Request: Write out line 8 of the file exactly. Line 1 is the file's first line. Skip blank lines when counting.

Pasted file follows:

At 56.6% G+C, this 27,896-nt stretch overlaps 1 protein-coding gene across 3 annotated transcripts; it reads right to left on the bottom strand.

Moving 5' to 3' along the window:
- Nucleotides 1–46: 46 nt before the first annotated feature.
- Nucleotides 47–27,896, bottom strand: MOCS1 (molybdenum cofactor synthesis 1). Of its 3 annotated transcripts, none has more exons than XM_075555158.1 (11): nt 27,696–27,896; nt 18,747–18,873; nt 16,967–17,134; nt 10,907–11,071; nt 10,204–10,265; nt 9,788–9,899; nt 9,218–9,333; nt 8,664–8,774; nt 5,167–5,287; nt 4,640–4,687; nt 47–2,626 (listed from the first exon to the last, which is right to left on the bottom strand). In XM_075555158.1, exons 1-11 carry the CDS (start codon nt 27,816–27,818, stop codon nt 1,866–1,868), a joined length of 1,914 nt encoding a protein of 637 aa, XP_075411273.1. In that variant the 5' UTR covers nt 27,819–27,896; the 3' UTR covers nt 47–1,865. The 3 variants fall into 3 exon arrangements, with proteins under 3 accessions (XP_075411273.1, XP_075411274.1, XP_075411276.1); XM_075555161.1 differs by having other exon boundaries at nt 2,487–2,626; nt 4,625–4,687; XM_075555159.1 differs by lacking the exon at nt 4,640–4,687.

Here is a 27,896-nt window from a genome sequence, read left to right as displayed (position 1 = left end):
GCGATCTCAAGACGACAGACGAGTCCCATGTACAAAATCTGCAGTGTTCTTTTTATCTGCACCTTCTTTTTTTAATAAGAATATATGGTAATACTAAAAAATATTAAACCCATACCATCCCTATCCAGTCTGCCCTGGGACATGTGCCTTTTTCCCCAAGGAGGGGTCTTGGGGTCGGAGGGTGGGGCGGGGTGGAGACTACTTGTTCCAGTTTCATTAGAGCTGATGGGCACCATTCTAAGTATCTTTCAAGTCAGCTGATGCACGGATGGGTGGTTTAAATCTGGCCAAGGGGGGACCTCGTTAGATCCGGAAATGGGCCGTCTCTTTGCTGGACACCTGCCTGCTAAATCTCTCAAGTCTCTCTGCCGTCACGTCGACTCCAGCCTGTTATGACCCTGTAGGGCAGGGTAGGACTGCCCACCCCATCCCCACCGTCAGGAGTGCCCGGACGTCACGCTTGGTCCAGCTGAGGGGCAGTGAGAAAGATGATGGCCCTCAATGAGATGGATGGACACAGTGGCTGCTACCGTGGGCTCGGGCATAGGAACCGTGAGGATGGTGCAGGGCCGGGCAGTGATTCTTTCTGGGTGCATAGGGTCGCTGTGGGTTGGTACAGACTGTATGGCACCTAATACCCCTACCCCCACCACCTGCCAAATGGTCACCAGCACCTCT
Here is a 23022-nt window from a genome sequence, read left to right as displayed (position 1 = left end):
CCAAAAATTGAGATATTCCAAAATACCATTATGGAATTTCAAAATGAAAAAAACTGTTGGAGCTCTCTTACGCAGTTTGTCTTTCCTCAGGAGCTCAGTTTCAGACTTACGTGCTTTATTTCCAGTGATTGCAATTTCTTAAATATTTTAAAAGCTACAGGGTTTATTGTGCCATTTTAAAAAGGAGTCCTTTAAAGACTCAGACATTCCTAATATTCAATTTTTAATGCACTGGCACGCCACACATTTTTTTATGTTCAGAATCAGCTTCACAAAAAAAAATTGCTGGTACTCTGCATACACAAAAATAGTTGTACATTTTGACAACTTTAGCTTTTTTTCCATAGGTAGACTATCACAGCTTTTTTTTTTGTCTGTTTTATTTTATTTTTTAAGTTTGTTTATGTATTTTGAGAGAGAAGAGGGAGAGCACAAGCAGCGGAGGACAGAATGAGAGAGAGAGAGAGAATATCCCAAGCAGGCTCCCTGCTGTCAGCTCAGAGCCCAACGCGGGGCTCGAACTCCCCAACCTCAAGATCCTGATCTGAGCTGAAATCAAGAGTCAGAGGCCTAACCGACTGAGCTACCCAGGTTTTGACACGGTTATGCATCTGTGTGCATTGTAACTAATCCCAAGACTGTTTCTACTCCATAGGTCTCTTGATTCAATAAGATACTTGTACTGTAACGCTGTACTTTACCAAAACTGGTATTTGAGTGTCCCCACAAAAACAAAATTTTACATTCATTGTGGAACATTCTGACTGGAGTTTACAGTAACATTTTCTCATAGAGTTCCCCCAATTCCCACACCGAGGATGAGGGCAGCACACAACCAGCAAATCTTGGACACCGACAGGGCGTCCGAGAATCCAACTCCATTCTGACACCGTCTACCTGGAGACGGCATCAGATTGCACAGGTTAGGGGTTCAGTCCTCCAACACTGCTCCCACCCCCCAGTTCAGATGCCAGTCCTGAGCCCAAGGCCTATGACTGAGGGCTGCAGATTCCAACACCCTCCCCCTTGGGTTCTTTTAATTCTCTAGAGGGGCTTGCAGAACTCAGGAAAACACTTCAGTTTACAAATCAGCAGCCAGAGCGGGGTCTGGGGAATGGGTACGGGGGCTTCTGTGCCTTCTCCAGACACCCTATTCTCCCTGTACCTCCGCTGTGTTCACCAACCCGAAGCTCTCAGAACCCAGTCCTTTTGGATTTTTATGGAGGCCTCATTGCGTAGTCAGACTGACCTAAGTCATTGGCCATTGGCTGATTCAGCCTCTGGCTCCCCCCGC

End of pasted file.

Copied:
CCAAAAATTGAGATATTCCAAAATACCATTATGGAATTTCAAAATGAAAAAAACTGTTGGAGCTCTCTTACGCAGTTTGTCTTTCCTCAGGAGCTCAGTTTCAGACTTACGTGCTTTATTTCCAGTGATTGCAATTTCTTAAATATTTTAAAAGCTACAGGGTTTATTGTGCCATTTTAAAAAGGAGTCCTTTAAAGACTCAGACATTCCTAATATTCAATTTTTAATGCACTGGCACGCCACACATTTTTTTATGTTCAGAATCAGCTTCACAAAAAAAAATTGCTGGTACTCTGCATACACAAAAATAGTTGTACATTTTGACAACTTTAGCTTTTTTTCCATAGGTAGACTATCACAGCTTTTTTTTTTGTCTGTTTTATTTTATTTTTTAAGTTTGTTTATGTATTTTGAGAGAGAAGAGGGAGAGCACAAGCAGCGGAGGACAGAATGAGAGAGAGAGAGAGAATATCCCAAGCAGGCTCCCTGCTGTCAGCTCAGAGCCCAACGCGGGGCTCGAACTCCCCAACCTCAAGATCCTGATCTGAGCTGAAATCAAGAGTCAGAGGCCTAACCGACTGAGCTACCCAGGTTTTGACACGGTTATGCATCTGTGTGCATTGTAACTAATCCCAAGACTGTTTCTACTCCATAGGTCTCTTGATTCAATAAGATACTTGTACTGTAACGCTGTACTTTACCAAAACTGGTATTTGAGTGTCCCCACAAAAACAAAATTTTACATTCATTGTGGAACATTCTGACTGGAGTTTACAGTAACATTTTCTCATAGAGTTCCCCCAATTCCCACACCGAGGATGAGGGCAGCACACAACCAGCAAATCTTGGACACCGACAGGGCGTCCGAGAATCCAACTCCATTCTGACACCGTCTACCTGGAGACGGCATCAGATTGCACAGGTTAGGGGTTCAGTCCTCCAACACTGCTCCCACCCCCCAGTTCAGATGCCAGTCCTGAGCCCAAGGCCTATGACTGAGGGCTGCAGATTCCAACACCCTCCCCCTTGGGTTCTTTTAATTCTCTAGAGGGGCTTGCAGAACTCAGGAAAACACTTCAGTTTACAAATCAGCAGCCAGAGCGGGGTCTGGGGAATGGGTACGGGGGCTTCTGTGCCTTCTCCAGACACCCTATTCTCCCTGTACCTCCGCTGTGTTCACCAACCCGAAGCTCTCAGAACCCAGTCCTTTTGGATTTTTATGGAGGCCTCATTGCGTAGTCAGACTGACCTAAGTCATTGGCCATTGGCTGATTCAGCCTCTGGCTCCCCCCGC